All animals born between 1 August 1995 and 1 August 1996 killed for destruction pursuant Regulation (EC) No 716/96 shall be tested for BSE.’;

2.

Annex XI is amended as follows:

(a)

in Part A, points 1 and 2 are replaced by the following:

‘1.

The following tissues are designated as specified risk material:

(i)

the skull excluding the mandible and including the brain and eyes, and the spinal cord of bovine animals aged over 12 months, the vertebral column excluding the vertebrae of the tail, the spinous and transverse processes of the cervical, thoracic and lumbar vertebrae and the median sacral crest and wings of the sacrum, but including the dorsal root ganglia of bovine animals aged over 24 months, and the tonsils, the intestines from the duodenum to the rectum and the mesentery of bovine animals of all ages;

(ii)

the skull including the brain and eyes, the tonsils and the spinal cord of ovine and caprine animals aged over 12 months or which have a permanent incisor erupted through the gum, and the spleen and ileum of ovine and caprine animals of all ages.

The age specified in (i) for the removal of the bovine vertebral column may be adjusted by amending this Regulation in the light of the statistical probability of the occurrence of BSE in the relevant age groups of the Community's bovine population, based on the results of BSE monitoring as established by Chapter A.I of Annex III.

2.

By way of derogation from point 1 (i), a decision may be taken in accordance with the procedure referred to in Article 24(2) to allow the use of the vertebral column and dorsal root ganglia from bovine animals:

(a)

born, continuously reared and slaughtered in Member States for which a scientific evaluation established that the occurrence of BSE in native bovine animals is highly unlikely, or unlikely but not excluded; or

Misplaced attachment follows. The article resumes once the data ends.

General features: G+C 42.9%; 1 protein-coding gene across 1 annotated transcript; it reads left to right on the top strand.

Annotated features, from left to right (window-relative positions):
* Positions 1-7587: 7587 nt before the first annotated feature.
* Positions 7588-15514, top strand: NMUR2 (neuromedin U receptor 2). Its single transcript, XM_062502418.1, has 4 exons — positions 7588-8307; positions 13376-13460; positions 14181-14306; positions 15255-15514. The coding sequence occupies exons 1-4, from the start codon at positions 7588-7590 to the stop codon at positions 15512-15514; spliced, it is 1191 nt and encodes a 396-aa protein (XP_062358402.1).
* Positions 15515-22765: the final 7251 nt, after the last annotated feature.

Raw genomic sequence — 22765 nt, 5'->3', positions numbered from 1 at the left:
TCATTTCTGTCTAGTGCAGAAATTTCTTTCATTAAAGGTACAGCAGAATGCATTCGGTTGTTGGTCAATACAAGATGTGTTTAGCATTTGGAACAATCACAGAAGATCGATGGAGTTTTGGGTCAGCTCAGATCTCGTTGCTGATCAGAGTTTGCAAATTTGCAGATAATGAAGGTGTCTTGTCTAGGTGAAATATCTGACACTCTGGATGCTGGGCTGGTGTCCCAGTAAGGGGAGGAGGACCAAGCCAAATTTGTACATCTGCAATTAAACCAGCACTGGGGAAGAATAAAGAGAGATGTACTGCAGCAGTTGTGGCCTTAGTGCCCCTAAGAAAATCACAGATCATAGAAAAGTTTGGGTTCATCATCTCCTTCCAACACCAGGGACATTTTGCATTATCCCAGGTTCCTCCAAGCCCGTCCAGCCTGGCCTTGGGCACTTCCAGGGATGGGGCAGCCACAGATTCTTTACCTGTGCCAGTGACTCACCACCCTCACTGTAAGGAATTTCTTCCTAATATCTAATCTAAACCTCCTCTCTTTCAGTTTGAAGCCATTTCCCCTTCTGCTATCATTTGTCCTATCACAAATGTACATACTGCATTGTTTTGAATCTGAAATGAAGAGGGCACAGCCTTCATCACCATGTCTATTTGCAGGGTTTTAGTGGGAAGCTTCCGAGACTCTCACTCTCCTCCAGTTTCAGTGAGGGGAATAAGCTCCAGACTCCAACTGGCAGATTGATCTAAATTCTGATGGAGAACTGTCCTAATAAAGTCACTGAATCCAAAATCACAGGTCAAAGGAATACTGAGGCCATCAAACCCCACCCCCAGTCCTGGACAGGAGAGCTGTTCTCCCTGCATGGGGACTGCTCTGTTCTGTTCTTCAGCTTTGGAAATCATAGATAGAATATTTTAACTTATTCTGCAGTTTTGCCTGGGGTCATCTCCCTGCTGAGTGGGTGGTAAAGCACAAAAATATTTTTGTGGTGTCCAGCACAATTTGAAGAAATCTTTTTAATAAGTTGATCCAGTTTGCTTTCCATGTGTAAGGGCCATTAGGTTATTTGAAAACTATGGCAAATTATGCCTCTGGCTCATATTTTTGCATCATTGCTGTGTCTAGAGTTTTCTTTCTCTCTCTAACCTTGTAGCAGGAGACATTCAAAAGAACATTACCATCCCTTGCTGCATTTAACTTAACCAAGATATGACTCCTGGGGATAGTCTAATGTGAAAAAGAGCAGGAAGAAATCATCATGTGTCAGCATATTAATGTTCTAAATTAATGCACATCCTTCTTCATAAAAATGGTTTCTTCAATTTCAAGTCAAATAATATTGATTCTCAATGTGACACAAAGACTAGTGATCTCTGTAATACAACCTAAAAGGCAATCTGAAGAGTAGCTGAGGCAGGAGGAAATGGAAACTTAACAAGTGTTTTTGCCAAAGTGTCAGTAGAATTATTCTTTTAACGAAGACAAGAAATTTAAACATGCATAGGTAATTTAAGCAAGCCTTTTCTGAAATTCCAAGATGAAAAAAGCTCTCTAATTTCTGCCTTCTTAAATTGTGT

(b)

born after the date of effective enforcement of the prohibition on the feeding of mammalian protein to ruminants in Member States with reported BSE in native animals or for which a scientific evaluation established that the occurrence of BSE in native bovine animals is likely.

Sweden may benefit from this derogation on the basis of previously submitted and evaluated evidence. Other Member States may apply for this derogation by submitting conclusive supporting evidence to the Commission regarding point (a) or (b), as appropriate.

Member States benefiting from this derogation shall, in addition to the requirements laid down in Annex III, Chapter A, Section I, ensure that one of the approved rapid tests listed in Annex X, Chapter C, point 4, is applied to all bovine animals over 30 months of age which:

(i)

have died on the farm or in transport, but which have not been slaughtered for human consumption, with the exception of those dead animals in remote areas with a low animal density situated in Member States where the occurrence of BSE is unlikely;

(ii)

were subject to normal slaughter for human consumption.

Experts from the Commission may carry out on-the-spot checks to further verify the submitted evidence in accordance with Article 21.’;

(b)

part D is amended as follows:

(i)

point 1 is deleted.

(ii)

the following point 5 is added:

‘5.

(a)

Without prejudice to Commission Decision 2005/598/EC the United Kingdom shall ensure that bovine animals born or reared on its territory before 1 August 1996 are not dispatched from its territory to other Member States or third countries.

(b)

The United Kingdom shall ensure that no meat and products derived from bovine animals born or reared in the United Kingdom after 31 July 1996 and slaughtered before 15 June 2005 are dispatched from its territory to other Member States and third countries.

(c)

The United Kingdom shall ensure that vertebral column from bovine animals born or reared in the United Kingdom after 31 July 1996 and slaughtered before the coming into force of this Regulation and products derived from such vertebral column shall not be dispatched from its territory to other Member States or third countries.’